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dc.contributor.advisorAlexander 'Sandy' Pentland.en_US
dc.contributor.authorHong, Christie.en_US
dc.contributor.otherMassachusetts Institute of Technology. Department of Electrical Engineering and Computer Science.en_US
dc.date.accessioned2020-09-15T21:56:28Z
dc.date.available2020-09-15T21:56:28Z
dc.date.copyright2020en_US
dc.date.issued2020en_US
dc.identifier.urihttps://hdl.handle.net/1721.1/127409
dc.descriptionThesis: M. Eng., Massachusetts Institute of Technology, Department of Electrical Engineering and Computer Science, May, 2020en_US
dc.descriptionCataloged from the official PDF of thesis.en_US
dc.descriptionIncludes bibliographical references (pages 59-62).en_US
dc.description.abstractRecommender systems are all-pervasive on every online medium we interact with today. Yet, they impose a substantial problem of homogenization of users over time, leading to lack of visibility of the discriminated. This problem stems from the fundamental literature and traditional approaches around recommender systems and the primary focus on user-centric accuracy. In practice, this results in popularity bias, filter bubbles and "down the rabbit holes," where popular content in "your circle" continues to be recommended, and less popular content becomes discriminated against. And how does one measure popularity? Typically by some data metric of ratings: likes on a post, views on a video, the number of 5 star ratings. This ultimately results in locally optimal recommendations, where the users are content and comfortable with taking these results, but globally sub-optimal diversity, as the ecology of users grows more and more homogeneous over time. In this paper, I propose an approach to de-homogenizing recommender systems via an ecological values-based recommender system, as well as different metrics to evaluate on. This system encompasses both personalization, as well as diversification at both a user, and ecosystem of users, level. With this research, I demonstrate that this approach can introduce diversity in applicable ways, and reveals the weaknesses in current traditional models in tackling the problem of homogeneity. These insights can be used to guide future recommender systems and continue the conversation of developing more diverse and impactful recommendations.en_US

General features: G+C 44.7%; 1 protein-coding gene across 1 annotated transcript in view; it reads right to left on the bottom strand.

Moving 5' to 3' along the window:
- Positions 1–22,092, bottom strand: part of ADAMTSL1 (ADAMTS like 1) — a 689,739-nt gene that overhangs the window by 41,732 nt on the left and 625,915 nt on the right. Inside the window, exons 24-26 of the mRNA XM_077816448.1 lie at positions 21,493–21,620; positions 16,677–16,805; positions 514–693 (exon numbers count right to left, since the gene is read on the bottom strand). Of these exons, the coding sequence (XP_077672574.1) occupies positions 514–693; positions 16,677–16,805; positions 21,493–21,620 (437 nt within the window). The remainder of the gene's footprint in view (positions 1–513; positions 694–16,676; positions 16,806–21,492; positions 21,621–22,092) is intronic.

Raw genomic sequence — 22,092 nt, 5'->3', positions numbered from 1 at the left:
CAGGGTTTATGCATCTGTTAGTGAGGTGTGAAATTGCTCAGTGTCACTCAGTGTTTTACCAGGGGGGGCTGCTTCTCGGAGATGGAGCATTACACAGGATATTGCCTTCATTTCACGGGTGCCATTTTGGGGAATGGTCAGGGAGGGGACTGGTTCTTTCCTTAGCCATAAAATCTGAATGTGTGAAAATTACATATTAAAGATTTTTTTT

dc.description.statementofresponsibilityby Christie Hong.en_US
dc.format.extent62 pagesen_US
dc.language.isoengen_US
dc.publisherMassachusetts Institute of Technologyen_US
dc.rightsMIT theses may be protected by copyright. Please reuse MIT thesis content according to the MIT Libraries Permissions Policy, which is available through the URL provided.en_US
dc.rights.urihttp://dspace.mit.edu/handle/1721.1/7582en_US
dc.subjectElectrical Engineering and Computer Science.en_US
dc.titleAn Approach to de-homogenizing recommender systemsen_US
dc.typeThesisen_US
dc.description.degreeM. Eng.en_US
dc.contributor.departmentMassachusetts Institute of Technology. Department of Electrical Engineering and Computer Scienceen_US
dc.identifier.oclc1192560936en_US
dc.description.collectionM.Eng. Massachusetts Institute of Technology, Department of Electrical Engineering and Computer Scienceen_US
dspace.imported2020-09-15T21:56:27Zen_US
mit.thesis.degreeMasteren_US
mit.thesis.departmentEECSen_US


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